Notebook | Coach to take a year off after leaving Seahawks
San Francisco is where Mike Holmgren grew up, where he coached high-school football and where he came back to work as an NFL assistant coach...
Seattle Times staff reporter
WR Koren Robinson (knee): Expected back today after his weekly day off.
WR Deion Branch (heel): Still possible he will practice today or Friday.
QB Matt Hasselbeck (back): Status uncertain because of weakness in leg.
TE Will Heller (knee): Not expected to play at San Francisco.
San Francisco is where Mike Holmgren grew up, where he coached high-school football and where he came back to work as an NFL assistant coach.
San Francisco will be looking for a new coach this offseason after firing Mike Nolan earlier this week and Holmgren is in the final year of his coaching contract in Seattle. He said during a teleconference with Bay Area reporters Wednesday that he once considered the 49ers coaching gig to be his dream job.
An advanced math degree is not required to add things up, and the circumstances say San Francisco could be a consideration for Holmgren. So what does he say?
"Seattle is my home," Holmgren said. "This is my team. We've talked more than a few times in here about my future, so right now, we've got to figure out how to win a game here for the Seattle Seahawks."
Holmgren has not ruled out coaching in the future, but he said repeatedly he intends to take a year off before making any decisions on what — or where — his future might be.
Is the San Francisco job enough to make him reconsider those plans?
"You're really going to ask me that?" Holmgren said Wednesday.
Yup. So how about it?
"Right now, the plan is to stay with the plan I told you," Holmgren said. "We're going to take the year off, find out a little bit about myself, and that's the plan right now. That's how I'm thinking, and I think I've been consistent with that."
Hoping for Hasselbeck
Holmgren said he hasn't given up hope that Matt Hasselbeck will be able to play Sunday in San Francisco.
"Maybe I'm being overly optimistic," Holmgren said. "But he's working very hard on the program that they have him doing to increase his strength and get the strength back in his leg."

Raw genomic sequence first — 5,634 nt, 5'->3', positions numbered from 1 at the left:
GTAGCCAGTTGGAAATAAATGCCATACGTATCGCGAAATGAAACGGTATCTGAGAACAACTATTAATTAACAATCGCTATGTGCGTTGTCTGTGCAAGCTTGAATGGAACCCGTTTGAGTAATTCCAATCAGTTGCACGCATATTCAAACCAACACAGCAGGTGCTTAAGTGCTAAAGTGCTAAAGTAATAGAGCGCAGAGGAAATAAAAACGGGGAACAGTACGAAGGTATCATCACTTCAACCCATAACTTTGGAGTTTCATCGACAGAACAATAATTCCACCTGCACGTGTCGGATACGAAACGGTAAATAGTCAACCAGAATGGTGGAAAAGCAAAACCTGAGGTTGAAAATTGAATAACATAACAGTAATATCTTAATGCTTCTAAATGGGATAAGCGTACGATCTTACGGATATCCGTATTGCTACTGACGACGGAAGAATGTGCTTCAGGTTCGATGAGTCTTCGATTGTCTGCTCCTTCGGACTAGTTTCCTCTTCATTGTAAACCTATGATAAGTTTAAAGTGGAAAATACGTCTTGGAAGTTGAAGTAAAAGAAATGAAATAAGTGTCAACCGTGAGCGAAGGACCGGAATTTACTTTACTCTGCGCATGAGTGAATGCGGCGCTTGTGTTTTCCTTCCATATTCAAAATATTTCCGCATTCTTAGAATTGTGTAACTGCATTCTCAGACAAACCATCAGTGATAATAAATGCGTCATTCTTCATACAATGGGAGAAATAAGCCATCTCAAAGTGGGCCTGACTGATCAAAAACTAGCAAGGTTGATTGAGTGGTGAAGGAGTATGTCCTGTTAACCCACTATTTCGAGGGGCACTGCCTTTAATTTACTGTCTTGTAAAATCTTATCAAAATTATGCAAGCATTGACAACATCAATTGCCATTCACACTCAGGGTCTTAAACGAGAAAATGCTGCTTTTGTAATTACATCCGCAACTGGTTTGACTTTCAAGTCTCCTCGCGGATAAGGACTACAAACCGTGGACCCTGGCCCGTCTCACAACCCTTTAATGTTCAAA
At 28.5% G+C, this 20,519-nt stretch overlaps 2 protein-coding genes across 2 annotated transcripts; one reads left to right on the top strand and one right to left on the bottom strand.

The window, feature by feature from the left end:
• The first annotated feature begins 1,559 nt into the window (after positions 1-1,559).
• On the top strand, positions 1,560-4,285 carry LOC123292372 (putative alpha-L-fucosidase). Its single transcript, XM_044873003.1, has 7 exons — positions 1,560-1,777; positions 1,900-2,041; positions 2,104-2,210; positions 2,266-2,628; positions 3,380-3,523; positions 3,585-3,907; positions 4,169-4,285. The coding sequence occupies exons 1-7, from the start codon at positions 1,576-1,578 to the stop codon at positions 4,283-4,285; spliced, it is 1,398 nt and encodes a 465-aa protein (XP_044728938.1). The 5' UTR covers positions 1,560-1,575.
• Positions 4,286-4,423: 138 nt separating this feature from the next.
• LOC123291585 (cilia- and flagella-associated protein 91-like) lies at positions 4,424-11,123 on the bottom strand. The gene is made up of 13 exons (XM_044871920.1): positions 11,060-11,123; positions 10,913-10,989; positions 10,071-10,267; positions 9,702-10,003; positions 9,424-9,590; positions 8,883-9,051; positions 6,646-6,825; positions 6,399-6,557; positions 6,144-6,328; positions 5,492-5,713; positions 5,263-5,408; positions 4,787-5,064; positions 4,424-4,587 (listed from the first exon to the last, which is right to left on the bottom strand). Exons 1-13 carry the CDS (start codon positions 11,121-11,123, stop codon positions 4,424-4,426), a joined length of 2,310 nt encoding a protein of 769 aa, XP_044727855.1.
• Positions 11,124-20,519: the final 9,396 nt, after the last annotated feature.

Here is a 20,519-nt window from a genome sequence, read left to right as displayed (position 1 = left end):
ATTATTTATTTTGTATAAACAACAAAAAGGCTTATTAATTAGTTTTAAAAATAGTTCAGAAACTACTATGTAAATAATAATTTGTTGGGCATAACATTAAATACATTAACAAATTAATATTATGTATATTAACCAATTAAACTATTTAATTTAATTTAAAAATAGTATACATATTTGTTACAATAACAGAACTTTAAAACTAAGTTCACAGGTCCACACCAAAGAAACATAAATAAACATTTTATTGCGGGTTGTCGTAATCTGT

Hasselbeck missed practice Wednesday, continuing to rehabilitate a bulging disk that has forced him to miss the past two games because it is causing a weakness in his leg. Holmgren watched the quarterback during an indoor workout Wednesday morning. Hasselbeck must gain strength in his leg before doctors will OK his return.
If Hasselbeck cannot play, Seneca Wallace will start. Holmgren said he expects Wallace to play better than he did Sunday at Tampa Bay, where he completed 13 of 23 passes.
"He's a better player than he showed in the game," Holmgren said.
Wallace is playing with a calf muscle he injured in September and aggravated in early October. Wallace said his leg tightened up on him in Sunday's game.
Jones loses head ... er ... helmet
Running back Julius Jones was upset when he was removed from the game in the fourth quarter of Sunday's loss at Tampa Bay, and threw his helmet, according to Holmgren.
Jones gained 21 yards on a draw during Seattle's only touchdown drive and was replaced by Leonard Weaver.
"I understood his point of view," Holmgren said. "In the future, in a 2-minute situation like that, we'll probably try to get by without making the substitution because that's kind of a shock to any player.
"He's just a very competitive guy, trying real hard."
Holmgren did not see the helmet thrown but talked to Jones on Tuesday.
"Just don't throw your helmet," Holmgren said. "Helmets are very valuable. They cost us a lot of money."
Jones carried seven times against the Bucs, only twice in the second half. He gained 27 yards on those carries. Jones was asked about the situation.
"During the course of the game, things happen," Jones said. "I'm a very competitive guy. Things weren't going our way, and we want to win. Our whole team, coaches, everybody wants to win. It's a frustrating situation, but everything's fine."
Danny O'Neil: 206-464-2364 or email@example.com
Copyright © 2008 The Seattle Times Company
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